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Best Way To Protect Kids From COVID-19 Is For Adults And Teens To Get Vaxxed, Pediatrician Says

Julie Benbassat_NPR_Kids Vaccines.jpg
Julie Benbassat
/
NPR
Dr. Jason Newland, professor of pediatrics at Washington University and director of the Antimicrobial Stewardship Program at St. Louis Children’s Hospital, joined Wednesday's talk show to answer questions from parents about the COVID-19 vaccine.

One in five current COVID-19 cases are occurring in children under the age of 19, according to the St. Louis County Department of Public Health.

“There's still a lot of room for improvement for children to be vaccinated … and it’s so important now with school about to start,” said Dr. Jason Newland, professor of pediatrics at Washington University and director of the Antimicrobial Stewardship Program at St. Louis Children’s Hospital.

Best Way To Protect Kids From COVID-19 Is For Adults, Teens To Get Vaxxed, Pediatrician Says

Newland joined Wednesday’s St. Louis on the Air to explain why children 12 and older should get vaccinated before the next school year begins.

“I can tell you — after working in the hospital [and] seeing children with COVID-19, seeing children with the complication known as multisystem inflammatory syndrome that can occur in about one out of every 1,000 children who get COVID-19 — you want the vaccine. The benefits of the vaccine far, far outweigh the risk of some side effects that we have seen, such as fever, aches,” he said.

He reiterated that when more people are vaccinated, it can help protect those who are not yet able to get vaccinated.

“There's a lot of people out there that have children who are not vaccine eligible. If you can get everybody around them vaccinated, you actually protect them. And that's been shown with data from Israel, where they saw with high rates of adult-level vaccination, they actually were able to drive some of their children rates down as well,” Newland explained.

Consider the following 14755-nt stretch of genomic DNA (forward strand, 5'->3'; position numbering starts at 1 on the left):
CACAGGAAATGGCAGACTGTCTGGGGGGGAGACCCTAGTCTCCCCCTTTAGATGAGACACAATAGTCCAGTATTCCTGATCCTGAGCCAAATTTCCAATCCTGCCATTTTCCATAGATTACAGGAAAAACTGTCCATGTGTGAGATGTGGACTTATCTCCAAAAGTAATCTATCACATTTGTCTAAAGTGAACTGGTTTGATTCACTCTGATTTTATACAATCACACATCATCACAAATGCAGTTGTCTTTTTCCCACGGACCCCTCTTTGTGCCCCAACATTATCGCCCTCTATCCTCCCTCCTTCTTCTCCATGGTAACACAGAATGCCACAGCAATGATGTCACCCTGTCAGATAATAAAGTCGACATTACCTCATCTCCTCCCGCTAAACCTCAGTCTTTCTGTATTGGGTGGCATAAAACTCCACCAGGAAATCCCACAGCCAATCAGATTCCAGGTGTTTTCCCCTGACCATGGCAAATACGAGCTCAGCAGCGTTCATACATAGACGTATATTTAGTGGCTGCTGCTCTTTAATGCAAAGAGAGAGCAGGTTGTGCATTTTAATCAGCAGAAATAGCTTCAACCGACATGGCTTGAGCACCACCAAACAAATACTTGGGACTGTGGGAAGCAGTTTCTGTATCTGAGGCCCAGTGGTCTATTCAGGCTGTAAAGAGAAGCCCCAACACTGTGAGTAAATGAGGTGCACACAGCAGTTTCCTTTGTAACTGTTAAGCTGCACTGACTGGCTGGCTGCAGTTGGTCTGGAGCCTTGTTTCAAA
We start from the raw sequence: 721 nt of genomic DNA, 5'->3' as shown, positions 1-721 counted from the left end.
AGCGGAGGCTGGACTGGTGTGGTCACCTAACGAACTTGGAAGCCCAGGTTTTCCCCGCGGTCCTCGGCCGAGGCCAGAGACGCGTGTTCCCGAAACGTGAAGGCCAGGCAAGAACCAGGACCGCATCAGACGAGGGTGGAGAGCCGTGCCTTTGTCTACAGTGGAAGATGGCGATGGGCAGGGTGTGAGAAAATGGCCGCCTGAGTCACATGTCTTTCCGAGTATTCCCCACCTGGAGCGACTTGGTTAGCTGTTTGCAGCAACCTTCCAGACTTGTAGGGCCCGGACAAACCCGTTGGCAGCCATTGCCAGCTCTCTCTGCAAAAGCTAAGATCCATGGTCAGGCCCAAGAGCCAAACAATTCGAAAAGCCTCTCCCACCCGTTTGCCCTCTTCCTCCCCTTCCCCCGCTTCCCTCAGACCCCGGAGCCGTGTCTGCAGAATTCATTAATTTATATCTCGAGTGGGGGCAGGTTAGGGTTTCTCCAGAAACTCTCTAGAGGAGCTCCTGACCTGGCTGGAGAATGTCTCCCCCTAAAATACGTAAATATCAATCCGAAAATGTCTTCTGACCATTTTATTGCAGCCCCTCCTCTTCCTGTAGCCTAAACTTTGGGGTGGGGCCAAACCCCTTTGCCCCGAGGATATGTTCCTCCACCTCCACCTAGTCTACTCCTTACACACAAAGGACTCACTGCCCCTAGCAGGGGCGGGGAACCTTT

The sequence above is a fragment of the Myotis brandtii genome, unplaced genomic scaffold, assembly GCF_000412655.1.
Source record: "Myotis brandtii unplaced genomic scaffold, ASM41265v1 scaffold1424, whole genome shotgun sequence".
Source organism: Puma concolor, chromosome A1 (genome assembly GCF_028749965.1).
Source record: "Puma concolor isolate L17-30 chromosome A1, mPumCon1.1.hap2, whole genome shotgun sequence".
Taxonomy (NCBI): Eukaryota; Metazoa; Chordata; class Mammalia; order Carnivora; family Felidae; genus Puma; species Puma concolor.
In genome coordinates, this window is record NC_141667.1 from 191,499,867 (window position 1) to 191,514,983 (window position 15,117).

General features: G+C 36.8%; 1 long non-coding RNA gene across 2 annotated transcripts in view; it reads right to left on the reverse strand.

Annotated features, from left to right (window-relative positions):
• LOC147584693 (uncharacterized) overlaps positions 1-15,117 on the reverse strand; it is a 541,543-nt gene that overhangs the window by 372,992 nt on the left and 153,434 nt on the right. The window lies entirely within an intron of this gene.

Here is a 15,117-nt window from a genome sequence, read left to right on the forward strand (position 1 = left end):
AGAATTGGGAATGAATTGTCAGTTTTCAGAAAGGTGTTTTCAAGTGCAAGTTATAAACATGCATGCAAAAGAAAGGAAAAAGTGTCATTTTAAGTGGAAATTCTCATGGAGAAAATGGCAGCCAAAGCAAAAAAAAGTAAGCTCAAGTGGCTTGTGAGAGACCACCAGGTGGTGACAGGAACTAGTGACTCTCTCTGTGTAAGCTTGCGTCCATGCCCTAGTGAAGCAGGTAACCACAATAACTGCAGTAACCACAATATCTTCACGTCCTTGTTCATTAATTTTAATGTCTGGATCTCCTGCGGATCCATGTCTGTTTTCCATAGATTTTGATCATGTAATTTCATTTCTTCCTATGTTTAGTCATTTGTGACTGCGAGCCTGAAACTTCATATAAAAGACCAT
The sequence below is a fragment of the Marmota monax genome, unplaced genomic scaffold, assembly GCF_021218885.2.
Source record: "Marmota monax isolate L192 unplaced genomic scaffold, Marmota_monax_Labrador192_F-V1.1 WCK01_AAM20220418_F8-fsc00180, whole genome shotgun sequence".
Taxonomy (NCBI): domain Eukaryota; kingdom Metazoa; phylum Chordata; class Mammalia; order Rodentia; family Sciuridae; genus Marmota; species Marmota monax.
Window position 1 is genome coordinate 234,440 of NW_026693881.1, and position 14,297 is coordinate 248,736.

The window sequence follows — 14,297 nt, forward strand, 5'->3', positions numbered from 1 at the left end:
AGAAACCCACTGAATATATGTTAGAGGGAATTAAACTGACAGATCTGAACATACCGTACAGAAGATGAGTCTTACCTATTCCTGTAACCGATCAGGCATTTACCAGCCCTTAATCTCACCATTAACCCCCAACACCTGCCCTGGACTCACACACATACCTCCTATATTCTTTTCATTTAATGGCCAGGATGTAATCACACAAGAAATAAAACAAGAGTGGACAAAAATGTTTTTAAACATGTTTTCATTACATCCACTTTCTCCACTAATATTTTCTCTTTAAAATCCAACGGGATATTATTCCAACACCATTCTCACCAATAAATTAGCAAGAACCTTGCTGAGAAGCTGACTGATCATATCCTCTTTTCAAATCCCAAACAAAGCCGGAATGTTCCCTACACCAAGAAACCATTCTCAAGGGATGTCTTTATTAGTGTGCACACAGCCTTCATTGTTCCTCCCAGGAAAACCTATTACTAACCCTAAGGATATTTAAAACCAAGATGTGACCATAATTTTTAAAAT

He added that research has proven teenagers are able to handle the potential side effects that can come with taking the vaccine.

“We've given millions and millions of doses to preteens and teenagers, and we've started to see and do clinical trials in the younger children, and they've all handled those adverse reactions — the fever, the aches,” Newland said.

“The beauty about being a pediatrician is being around these wonderful children and watching the resiliency with some of these side effects that can happen.”

St. Louis on the Air” brings you the stories of St. Louis and the people who live, work and create in our region. The show is hosted by Sarah Fenske and produced by Alex Heuer, Emily Woodbury, Evie Hemphill and Lara Hamdan. The audio engineer is Aaron Doerr.

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Lara is the Engagement Editor at St. Louis Public Radio.

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